Reactions mixed over healthier school meals

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WASHINGTON -- Two years in, schools are having mixed success putting new healthier school lunch rules in place.

Some report that students are excited about a variety of healthier options and have barely noticed the changes. Others say some kids are throwing away fruits and vegetables and balking at whole grains.

The requirements are part of a government effort to make school lunches and breakfasts healthier. Championed by first lady Michelle Obama, the new standards have been phased in over the past two school years, with more changes coming in 2014.

Some schools are asking Congress and the Agriculture Department to roll back some of the requirements. Their main concerns: finding enough whole grain-rich foods that kids like, lowering sodium levels and keeping fruits and vegetables from ending up in the trash.

Not all schools are required to follow the requirements, but most do. If they don't, they won't receive government subsidies that partially reimburse schools for free and low-cost lunches for low-income kids.

In Virginia's Alexandria City Public Schools, school nutrition director Becky Domokos-Bays says students have adapted to whole grain rolls and pizza crusts, but have rejected whole grain pastas so far. Starting next school year, pasta and other grain products in schools will have to be whole-grain rich, or more than half whole grain.

This is how five other school districts are doing:

OHIO: CINCINNATI PUBLIC SCHOOLS: Jessica Shelly, food service director at Cincinnati's urban public schools, says she started serving healthier foods in her lunchrooms years before the government standards were required, so it has been easier for kids to adjust.

She has seen increased participation by enthusiastically highlighting the new menus for district kids. She says salad bars with variety -- pickle slices, banana peppers, different kinds of beans -- give kids healthy options as well as a sense that they're creating their own meals. As the standards require reduced sodium, she offers a "spice bar" of seasonings such as lemon pepper, garlic herb and cumin to make foods more flavorful.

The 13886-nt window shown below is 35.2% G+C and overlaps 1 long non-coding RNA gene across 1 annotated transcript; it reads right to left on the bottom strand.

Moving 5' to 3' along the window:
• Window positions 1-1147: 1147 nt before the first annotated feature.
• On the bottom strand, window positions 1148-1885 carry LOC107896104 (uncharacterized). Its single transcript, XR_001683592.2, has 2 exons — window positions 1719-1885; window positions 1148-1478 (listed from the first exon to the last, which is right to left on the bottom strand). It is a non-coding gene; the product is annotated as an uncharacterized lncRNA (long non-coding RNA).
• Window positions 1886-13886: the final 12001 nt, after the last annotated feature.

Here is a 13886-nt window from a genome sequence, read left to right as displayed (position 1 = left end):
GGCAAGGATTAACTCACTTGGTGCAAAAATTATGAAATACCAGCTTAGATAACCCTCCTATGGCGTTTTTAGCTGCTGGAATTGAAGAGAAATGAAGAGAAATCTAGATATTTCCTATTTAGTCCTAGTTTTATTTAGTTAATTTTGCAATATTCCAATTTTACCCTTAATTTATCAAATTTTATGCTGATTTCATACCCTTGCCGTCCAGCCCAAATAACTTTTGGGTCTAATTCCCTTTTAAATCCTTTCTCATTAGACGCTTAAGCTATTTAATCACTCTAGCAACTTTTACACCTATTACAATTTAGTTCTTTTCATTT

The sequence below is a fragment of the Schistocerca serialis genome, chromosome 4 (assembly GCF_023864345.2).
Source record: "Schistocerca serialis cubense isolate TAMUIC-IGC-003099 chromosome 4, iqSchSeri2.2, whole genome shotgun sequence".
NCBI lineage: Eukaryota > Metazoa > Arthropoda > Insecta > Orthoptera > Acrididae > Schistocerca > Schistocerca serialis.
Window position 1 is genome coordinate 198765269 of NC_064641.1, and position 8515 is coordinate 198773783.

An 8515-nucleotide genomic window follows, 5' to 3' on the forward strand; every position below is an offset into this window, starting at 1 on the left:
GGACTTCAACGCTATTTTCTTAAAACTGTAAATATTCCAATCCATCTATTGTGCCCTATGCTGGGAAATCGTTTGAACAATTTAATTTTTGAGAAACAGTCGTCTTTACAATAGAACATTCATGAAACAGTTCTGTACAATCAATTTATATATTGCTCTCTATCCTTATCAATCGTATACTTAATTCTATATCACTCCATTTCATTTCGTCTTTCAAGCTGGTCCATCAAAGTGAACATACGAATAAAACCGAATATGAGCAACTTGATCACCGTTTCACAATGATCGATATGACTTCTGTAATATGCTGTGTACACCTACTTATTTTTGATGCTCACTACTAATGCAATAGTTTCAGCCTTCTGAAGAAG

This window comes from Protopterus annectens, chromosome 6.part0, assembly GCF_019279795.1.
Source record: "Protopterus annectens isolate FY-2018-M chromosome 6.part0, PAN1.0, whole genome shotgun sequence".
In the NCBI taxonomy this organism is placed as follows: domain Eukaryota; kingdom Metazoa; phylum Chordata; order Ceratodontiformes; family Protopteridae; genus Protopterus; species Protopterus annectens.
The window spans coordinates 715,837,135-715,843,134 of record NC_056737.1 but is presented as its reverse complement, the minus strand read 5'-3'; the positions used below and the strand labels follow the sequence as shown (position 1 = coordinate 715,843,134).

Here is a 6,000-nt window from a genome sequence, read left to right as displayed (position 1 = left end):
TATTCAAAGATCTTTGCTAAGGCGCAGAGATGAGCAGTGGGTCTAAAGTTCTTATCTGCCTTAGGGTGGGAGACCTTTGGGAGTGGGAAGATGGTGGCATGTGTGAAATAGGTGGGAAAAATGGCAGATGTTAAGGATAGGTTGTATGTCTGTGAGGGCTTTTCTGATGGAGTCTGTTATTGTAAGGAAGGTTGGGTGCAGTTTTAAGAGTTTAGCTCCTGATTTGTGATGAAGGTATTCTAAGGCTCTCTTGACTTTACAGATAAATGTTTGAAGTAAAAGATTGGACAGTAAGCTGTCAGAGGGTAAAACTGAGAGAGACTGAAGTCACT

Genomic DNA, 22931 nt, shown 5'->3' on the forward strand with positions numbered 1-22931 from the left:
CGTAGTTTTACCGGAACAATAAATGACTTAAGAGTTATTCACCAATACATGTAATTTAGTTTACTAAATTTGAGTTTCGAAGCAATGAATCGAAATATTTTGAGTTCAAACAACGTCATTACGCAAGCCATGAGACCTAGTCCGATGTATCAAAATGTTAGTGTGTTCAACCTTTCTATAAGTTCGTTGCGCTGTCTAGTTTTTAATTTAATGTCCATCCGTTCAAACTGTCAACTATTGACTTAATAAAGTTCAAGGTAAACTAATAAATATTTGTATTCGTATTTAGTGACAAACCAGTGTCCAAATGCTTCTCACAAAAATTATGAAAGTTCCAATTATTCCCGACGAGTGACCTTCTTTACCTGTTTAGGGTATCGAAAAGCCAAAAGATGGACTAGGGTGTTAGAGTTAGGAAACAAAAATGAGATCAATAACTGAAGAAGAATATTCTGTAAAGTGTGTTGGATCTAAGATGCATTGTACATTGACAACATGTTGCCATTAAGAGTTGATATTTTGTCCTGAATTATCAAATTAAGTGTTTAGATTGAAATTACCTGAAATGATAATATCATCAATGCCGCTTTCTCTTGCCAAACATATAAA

GEORGIA: WARE COUNTY SCHOOL SYSTEM: In rural southeast Georgia, Stephanie Taylor, Ware County's director of school nutrition, says she doesn't have much of a selection from food service vendors. She has had a hard time finding tasty whole-grain-rich biscuits and grits, and would like sometimes to serve the white flour versions. Starting this fall, she won't be able to.

Ms. Taylor agrees that school lunches needed improvement and says kids have been more accepting as industry has formulated better-tasting healthy foods. But she worries that negative publicity about the revised menus may make kids less likely to try them.

Unhealthy eating patterns outside school make her job harder. "If kids aren't eating this way at home, how can we force them to eat like this in school?" she asks.

NEW MEXICO: ROSWELL INDEPENDENT SCHOOL DISTRICT: Lyman Graham, director of student nutrition for Roswell and two other New Mexico districts, says one of the biggest problems has been finding whole-grain-rich tortillas that kids will eat. Like Ms. Taylor in rural Georgia, he doesn't have a lot of vendors to choose from, and says the whole-wheat tortillas he can get are slimy and don't hold up. So he's had to take popular breakfast burritos and wraps off his menus. He says he has had more luck with whole-wheat bread, which the kids haven't complained about as much.

KANSAS: WALLACE COUNTY SCHOOLS: The tiny Wallace County district made headlines in 2012, when students and teachers created a video called "We Are Hungry" -- set to the tune of the popular song "We Are Young" by the group Fun. -- in which kids pretended to pass out from hunger because of the new standards.

The students' key concern was maximum requirements for proteins and grains. After hearing the same complaint from many schools across the nation, USDA scrapped those mandates.

Teacher Linda O'Connor, who helped produce the video, says her district has a high percentage of athletes, and that was part of the reason kids were so hungry. She says she still hears some complaints, but kids are generally less hungry since the standards were relaxed.

NEW JERSEY: WEST NEW YORK SCHOOL DISTRICT: Sal Valenza, food service director for West New York, says he got students involved early, hosting a healthier food fair so they could sample new items when the district launched a healthier school lunch menu more than five years ago. The school also has what he calls a "harvest bar," with locally grown fruits and vegetables, and the district has removed chips from elementary schools.


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